Michael Cunningham opens his new novel, By Nightfall, with a quote from Rainer Maria Rilke: “Beauty is nothing but the beginning of terror.” In the hands of this Pulitzer Prize-winning writer you know the terror will not be the beast in the lake or a stalker on the net. The terror will be what’s in the heart. That is the lurking menace.
By Nightfall is the story of Peter Harris, a middle-aged art dealer in Manhattan. Cunningham, who is gifted at describing the “moments in between,” introduces us to Peter in a moment typical of all New Yorkers: stuck in traffic, en route to a cocktail party uptown. The taxi is stuck. Inside, Peter and his wife, Rebecca, are stuck.
They are forty-somethings, urban empty nesters figuring out what’s next now that their college-aged daughter Bea has left for Boston (although not strictly for academic reasons, more likely to escape). Rebecca has announced that her 22-year-old brother Ethan, a k a Mizzy – the family’s extreme shorthand for “the Mistake” – is crashing at their apartment for an undisclosed amount of time.
There is plenty of physical room at their downtown loft with Bea now gone. How much psychic space they have is another question. Mizzy is a nomadic hustler. A Yale drop out and a drug addict. Not the perfect formula for a houseguest. But he’s family and Peter is smitten with Rebecca’s old-line Baltimore clan. Mizzy was an afterthought, literally, a birth order caboose arriving years after his three sisters were grown. As the baby, and the Mistake, he is doted upon. He is also a dangerous charmer and unknowable. Rebecca assures Peter this go around will be different. They will be different with him. “No, really,” Rebecca tells Peter about Mizzy’s visit, “we should set some limits with him.”
As the taxi creeps past the cause of the delay – a hansom cab’s horse has been killed by a passenger car – Peter’s mind weaves back and forth through a bombardment of passing thoughts. There’s the imminent party and its pretentious hostess with her imported vodka from Moscow; the expected guests who will reiterate their usual flight paths through the various urbane disciplines of art, business and academe; there’s a Styx song from the 70s making a cameo appearance in his thoughts as his mind flits from horse to cab to party to Mizzy to Matthew, his brother, dead of AIDS, and back to the conversation with Rebecca. Like the song fragments lodged in his head, Peter too would like to sail away from the holding pattern his life is in and “set a course for the virgin sea.”
This scene outlines the interior decoration scheme of “By Nightfall.” Peter’s story will be all inclusive of his thoughts. He’s an everyman here and the reader will nod his or her head in agreement that the modern mind is a thing of wonder as it sorts and files and pulls from the database in an effort to make sense of everything to avoid thinking about anything.
Pulitzer Prizes are not awarded for nothing. Cunningham surely received his in part for “The Hours” (1998) and his ability to isolate the small moments in life that speak volumes. Who hasn’t endured an inappropriate song micron – even a repeating aria – swirl around in your head like socks in a dryer, while trying to concentrate on the situation at hand?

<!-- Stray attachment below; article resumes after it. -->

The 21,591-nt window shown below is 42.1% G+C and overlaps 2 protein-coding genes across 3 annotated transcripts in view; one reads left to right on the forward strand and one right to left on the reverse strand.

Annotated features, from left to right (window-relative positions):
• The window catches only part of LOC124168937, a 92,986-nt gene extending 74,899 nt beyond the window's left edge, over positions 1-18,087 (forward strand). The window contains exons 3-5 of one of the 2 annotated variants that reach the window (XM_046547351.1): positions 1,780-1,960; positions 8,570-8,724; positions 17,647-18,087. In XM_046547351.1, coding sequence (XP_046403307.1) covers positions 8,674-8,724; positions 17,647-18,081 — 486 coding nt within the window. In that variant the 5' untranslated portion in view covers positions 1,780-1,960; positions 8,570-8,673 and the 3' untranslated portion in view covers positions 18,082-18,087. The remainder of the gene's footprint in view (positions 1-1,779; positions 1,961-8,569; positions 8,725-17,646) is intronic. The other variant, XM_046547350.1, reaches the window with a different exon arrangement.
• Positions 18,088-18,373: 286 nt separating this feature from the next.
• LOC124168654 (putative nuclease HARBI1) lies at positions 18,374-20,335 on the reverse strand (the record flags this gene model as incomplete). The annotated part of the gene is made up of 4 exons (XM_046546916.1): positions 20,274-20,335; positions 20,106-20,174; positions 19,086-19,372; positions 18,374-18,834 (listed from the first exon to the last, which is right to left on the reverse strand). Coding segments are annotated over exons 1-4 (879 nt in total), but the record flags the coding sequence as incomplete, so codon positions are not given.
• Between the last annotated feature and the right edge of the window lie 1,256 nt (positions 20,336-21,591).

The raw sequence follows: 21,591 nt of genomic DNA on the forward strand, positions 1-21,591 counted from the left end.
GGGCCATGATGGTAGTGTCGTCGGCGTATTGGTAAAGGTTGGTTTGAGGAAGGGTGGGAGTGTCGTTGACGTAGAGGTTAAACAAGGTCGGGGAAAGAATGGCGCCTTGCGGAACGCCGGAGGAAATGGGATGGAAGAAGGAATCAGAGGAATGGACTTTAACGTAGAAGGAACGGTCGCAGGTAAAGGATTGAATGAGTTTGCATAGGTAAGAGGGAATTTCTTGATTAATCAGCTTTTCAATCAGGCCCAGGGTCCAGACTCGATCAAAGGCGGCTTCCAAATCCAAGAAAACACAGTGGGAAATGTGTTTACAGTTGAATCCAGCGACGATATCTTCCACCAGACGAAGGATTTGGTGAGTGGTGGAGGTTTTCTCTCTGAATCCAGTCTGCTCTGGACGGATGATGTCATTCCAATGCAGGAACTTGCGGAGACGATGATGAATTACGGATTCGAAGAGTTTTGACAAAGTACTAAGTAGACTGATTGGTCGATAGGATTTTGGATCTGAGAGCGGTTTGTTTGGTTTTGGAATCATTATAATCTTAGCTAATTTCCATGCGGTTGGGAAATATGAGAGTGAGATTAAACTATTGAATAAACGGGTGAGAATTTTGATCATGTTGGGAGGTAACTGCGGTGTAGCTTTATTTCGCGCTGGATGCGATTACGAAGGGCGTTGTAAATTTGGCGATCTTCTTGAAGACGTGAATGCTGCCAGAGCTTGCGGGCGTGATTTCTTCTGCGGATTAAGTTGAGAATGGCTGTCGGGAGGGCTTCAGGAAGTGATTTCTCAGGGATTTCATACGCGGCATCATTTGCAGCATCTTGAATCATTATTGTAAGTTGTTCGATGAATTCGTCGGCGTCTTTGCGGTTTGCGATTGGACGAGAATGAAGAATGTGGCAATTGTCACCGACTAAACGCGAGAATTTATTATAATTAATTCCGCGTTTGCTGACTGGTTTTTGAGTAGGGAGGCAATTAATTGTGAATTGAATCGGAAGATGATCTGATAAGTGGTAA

Throughout the book, Cunningham pops in such references from art, movies, literature and music as his demo of the times we live in and the accumulated bits of knowledge we absorb. A bearded street person is a “stately, plump Buck Mulligan.” A Simon and Garfunkel-sounding lyric is noted as is a clip of Kim Novak in “Vertigo.” From James Joyce to Alfred Hitchcock, the author is giving you a story plus a brain scan. He is saying here is the contemporary mind at work. Complicated business.
The plot is the heart at work. Peter and Mizzy play out a pas de deux as Peter sorts through his resentments and expectations of Mizzy. Mizzy is alive in spite of all his ill-advised and illegal peregrinations, while Peter’s brother is not. Mizzy seems to have glided through life in some kind of E-ZPass lane with everyone picking up – or ignoring – the pieces for Mizzy. To the family, he is a needed reminder, a human madeleine, of their crazy bunch and their old creaky house, and they are quick to forget and forgive Mizzy’s hurtful struggles. Not so Peter. After he arrives home early one day to nap he ends up being a silent witness, an eavesdropper in his own bedroom, to Mizzy’s secrets. The faux walls of the loft are only visual barriers. They can’t hide everything. As Peter listens, he thinks of his daughter, on the other side of this cardboard illusion for all those years. What did that do to Bea? He learns too much about Mizzy’s life through the flimsy pressboard on this afternoon and soon the two are overly entangled, which both attracts and frightens Peter. Can he comfortably cross the borders of his family, his marriage, when tempted by Mizzy?
Readers will find a few corollaries between this book and The Hours, although there is no major awaking here. Each book introduces the main character via a party – whether it’s Clarissa fussing over flowers or Peter lamenting about being a guest. Cunningham again employs a generous use of flashbacks to strengthen subplots. The novels have similar pacing: the slow, tick tock of hours and days that unfold as the characters arrive at their destinies. They are compact books too, each under 250 pages. I wanted this one to be longer to see Peter’s motivations for such forbidden fruit more clearly.
P.E. Logan is a communications and marketing professional and a writer in New York. She worked at various adult trade publishing houses including Random House, Putnam, Macmillan and Simon & Schuster for almost three decades. Her work has appeared in The Washington Post and in other periodicals.